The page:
Oh yeah, I guess I’ll probably have to switch to American spelling. So maybe I am a sell-out after all…

What now?
I hope you’ll update your bookmarks, browsing habits, RSS feeds, and whatever other newfangled social media tools bring you to this site. As I’ve mentioned elsewhere, this blog has changed my own practice of journalism for the better: by the time I write about a neat new piece of research for a newspaper or magazine these days, chances are I’ve been directed to an interesting new angle or a relevant counterargument by someone in the comments section of the blog. I sincerely appreciate all those contributions, and hope they’ll continue.

Thanks again for reading, and hope to see you at the new address. In fact, the first post is already up, on how — contrary to conventional wisdom — running may protect your lungs from air pollution.

55 Replies to “Sweat Science blog moving to Runner’s World site”

  1. Yes, congrats on the move. Hope it pays off for you both financially and quality of life ways. However, maybe because its the first day, but I can not find a way to subscribe. Not on your page, nor are you listed in RSS Feeds at the bottom of the page. I love the blog but if I have to go to runnersworld.com to read it it’s not going to happen.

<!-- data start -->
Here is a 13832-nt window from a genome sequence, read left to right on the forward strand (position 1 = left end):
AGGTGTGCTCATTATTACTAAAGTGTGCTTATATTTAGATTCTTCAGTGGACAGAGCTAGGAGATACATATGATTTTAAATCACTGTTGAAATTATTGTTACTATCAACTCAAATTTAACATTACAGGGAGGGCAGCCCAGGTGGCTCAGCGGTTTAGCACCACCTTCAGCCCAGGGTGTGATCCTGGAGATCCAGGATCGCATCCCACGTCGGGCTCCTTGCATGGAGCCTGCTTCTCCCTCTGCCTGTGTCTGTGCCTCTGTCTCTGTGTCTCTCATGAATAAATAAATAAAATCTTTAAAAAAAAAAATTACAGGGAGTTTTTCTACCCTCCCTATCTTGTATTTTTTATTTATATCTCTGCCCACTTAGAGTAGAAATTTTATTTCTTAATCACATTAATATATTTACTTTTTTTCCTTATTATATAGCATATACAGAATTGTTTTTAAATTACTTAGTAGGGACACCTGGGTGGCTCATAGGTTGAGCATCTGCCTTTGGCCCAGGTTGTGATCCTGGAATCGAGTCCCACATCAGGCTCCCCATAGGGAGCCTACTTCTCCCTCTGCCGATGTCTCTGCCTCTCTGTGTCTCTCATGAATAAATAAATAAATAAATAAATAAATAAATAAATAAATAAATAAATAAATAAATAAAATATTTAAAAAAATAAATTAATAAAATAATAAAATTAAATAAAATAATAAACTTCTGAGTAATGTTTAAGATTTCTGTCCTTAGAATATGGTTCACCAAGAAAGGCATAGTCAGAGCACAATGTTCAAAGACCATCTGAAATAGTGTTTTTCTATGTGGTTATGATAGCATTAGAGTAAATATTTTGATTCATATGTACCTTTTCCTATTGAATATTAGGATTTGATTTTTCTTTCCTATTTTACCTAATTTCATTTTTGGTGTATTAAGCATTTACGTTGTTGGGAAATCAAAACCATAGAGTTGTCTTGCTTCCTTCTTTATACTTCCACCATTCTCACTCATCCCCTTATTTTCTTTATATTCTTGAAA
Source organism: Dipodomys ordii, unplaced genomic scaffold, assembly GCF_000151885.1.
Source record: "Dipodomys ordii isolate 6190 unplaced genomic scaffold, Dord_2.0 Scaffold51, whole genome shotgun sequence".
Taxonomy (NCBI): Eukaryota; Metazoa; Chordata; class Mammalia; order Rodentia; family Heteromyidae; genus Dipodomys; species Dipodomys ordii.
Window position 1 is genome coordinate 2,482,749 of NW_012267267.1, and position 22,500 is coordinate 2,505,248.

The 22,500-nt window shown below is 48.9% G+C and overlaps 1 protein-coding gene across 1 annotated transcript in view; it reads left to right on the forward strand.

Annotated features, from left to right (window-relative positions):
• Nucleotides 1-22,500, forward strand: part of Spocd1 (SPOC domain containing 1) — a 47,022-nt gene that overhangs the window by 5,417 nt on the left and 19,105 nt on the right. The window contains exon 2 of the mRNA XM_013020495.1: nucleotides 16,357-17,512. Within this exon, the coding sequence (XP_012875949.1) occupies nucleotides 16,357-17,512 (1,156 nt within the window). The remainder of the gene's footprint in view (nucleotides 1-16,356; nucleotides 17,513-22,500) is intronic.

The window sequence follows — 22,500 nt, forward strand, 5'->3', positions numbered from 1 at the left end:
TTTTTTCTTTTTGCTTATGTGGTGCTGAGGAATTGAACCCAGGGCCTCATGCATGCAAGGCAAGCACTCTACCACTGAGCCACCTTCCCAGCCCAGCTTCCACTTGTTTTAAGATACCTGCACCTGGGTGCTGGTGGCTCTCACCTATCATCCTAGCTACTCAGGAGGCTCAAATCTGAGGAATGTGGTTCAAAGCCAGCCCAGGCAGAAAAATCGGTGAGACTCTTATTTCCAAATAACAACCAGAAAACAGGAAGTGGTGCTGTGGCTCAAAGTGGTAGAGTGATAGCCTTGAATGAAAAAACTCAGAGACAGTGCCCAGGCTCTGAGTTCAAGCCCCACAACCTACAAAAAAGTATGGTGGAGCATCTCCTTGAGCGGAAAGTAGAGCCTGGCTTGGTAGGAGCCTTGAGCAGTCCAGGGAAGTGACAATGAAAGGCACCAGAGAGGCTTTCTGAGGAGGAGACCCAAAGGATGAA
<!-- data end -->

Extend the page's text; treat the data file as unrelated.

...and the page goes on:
2. Thanks, all!

    @David: There will definitely be a way to subscribe, I promise. It might take a couple days to iron out the wrinkles. The truth is, I jumped the gun a little early — I wasn’t supposed to make the move until Feb. 15, but I’m going to be away backcountry skiing for a few days next week, so I figured I’d just take the plunge right away.

  3. Congratulations, Alex. You’re a very versatile and talented writer. Good luck on your new association.

  4. Hi Alex, congrats. It’s obvious that this is best for you. I really do hope you’re correct about their attitude of editorial hands-off, because the way you write it now is just about perfect.

    And yes, I agree with David – RSS is critical. Looking forward to getting those wrinkles ironed out. Unfortunately, unless yours is different from every other Rodale blog I subscribe to, the full text won’t be included. Reading more than a couple of sentences will require clicking over to the site and being presented with that (ahem) pop-over ad.

  5. Congratulations Alex. It’s nice to see someone get paid doing what they enjoy. Keep up the excellent writing.

  6. Congrats and well deserved! Love the academic angle of this blog and your inquisitive/balanced discussion of the material.